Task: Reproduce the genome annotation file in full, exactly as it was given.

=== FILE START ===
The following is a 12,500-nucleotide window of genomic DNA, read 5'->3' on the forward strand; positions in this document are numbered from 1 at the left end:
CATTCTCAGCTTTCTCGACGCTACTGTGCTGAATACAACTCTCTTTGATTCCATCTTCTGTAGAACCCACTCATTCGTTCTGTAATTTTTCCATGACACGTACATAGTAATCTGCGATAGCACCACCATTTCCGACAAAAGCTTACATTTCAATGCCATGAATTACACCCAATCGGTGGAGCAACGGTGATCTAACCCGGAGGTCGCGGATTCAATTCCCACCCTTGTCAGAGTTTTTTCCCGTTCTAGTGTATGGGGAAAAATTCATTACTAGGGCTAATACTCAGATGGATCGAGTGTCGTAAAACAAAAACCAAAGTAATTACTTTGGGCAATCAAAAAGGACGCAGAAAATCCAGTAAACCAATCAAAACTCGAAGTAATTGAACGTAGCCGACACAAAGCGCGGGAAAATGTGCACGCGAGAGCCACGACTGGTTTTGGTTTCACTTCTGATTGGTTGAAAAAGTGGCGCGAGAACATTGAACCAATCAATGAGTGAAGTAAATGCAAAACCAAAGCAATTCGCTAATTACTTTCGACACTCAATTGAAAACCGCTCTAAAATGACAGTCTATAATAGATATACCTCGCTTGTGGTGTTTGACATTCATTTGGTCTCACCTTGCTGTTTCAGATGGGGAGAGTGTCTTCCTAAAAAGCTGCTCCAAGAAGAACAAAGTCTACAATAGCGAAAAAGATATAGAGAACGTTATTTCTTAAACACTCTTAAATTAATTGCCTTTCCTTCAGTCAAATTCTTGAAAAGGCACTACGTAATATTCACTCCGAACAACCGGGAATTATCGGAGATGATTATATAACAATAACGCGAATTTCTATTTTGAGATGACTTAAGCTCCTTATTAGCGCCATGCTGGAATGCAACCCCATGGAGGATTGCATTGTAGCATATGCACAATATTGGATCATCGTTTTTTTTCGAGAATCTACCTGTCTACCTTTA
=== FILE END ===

The following is a 12,500-nucleotide window of genomic DNA, read 5'->3' on the forward strand; positions in this document are numbered from 1 at the left end:
CATTCTCAGCTTTCTCGACGCTACTGTGCTGAATACAACTCTCTTTGATTCCATCTTCTGTAGAACCCACTCATTCGTTCTGTAATTTTTCCATGACACGTACATAGTAATCTGCGATAGCACCACCATTTCCGACAAAAGCTTACATTTCAATGCCATGAATTACACCCAATCGGTGGAGCAACGGTGATCTAACCCGGAGGTCGCGGATTCAATTCCCACCCTTGTCAGAGTTTTTTCCCGTTCTAGTGTATGGGGAAAAATTCATTACTAGGGCTAATACTCAGATGGATCGAGTGTCGTAAAACAAAAACCAAAGTAATTACTTTGGGCAATCAAAAAGGACGCAGAAAATCCAGTAAACCAATCAAAACTCGAAGTAATTGAACGTAGCCGACACAAAGCGCGGGAAAATGTGCACGCGAGAGCCACGACTGGTTTTGGTTTCACTTCTGATTGGTTGAAAAAGTGGCGCGAGAACATTGAACCAATCAATGAGTGAAGTAAATGCAAAACCAAAGCAATTCGCTAATTACTTTCGACACTCAATTGAAAACCGCTCTAAAATGACAGTCTATAATAGATATACCTCGCTTGTGGTGTTTGACATTCATTTGGTCTCACCTTGCTGTTTCAGATGGGGAGAGTGTCTTCCTAAAAAGCTGCTCCAAGAAGAACAAAGTCTACAATAGCGAAAAAGATATAGAGAACGTTATTTCTTAAACACTCTTAAATTAATTGCCTTTCCTTCAGTCAAATTCTTGAAAAGGCACTACGTAATATTCACTCCGAACAACCGGGAATTATCGGAGATGATTATATAACAATAACGCGAATTTCTATTTTGAGATGACTTAAGCTCCTTATTAGCGCCATGCTGGAATGCAACCCCATGGAGGATTGCATTGTAGCATATGCACAATATTGGATCATCGTTTTTTTTCGAGAATCTACCTGTCTACCTTTA